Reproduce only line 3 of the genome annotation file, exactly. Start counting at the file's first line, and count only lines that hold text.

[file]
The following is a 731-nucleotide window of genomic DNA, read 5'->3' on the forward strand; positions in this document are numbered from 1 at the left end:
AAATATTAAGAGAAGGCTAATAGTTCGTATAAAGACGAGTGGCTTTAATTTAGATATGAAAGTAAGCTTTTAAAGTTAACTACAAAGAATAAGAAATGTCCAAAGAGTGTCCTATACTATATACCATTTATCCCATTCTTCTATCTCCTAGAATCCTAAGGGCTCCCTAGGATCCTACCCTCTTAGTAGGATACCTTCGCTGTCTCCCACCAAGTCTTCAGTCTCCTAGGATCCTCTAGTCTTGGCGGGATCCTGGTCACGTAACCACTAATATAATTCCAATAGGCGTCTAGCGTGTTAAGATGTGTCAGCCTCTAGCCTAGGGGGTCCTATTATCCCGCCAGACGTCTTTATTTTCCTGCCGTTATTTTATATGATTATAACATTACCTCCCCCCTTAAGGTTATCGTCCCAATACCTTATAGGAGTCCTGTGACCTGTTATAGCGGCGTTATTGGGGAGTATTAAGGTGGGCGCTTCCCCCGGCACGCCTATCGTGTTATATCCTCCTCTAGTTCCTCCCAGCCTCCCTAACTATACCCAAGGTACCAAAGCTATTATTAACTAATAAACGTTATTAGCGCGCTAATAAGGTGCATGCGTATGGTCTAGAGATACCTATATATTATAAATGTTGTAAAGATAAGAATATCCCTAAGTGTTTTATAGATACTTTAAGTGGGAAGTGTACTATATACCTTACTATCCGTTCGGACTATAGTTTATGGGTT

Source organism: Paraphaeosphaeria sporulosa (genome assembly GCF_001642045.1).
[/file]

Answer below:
Source organism: Paraphaeosphaeria sporulosa (genome assembly GCF_001642045.1).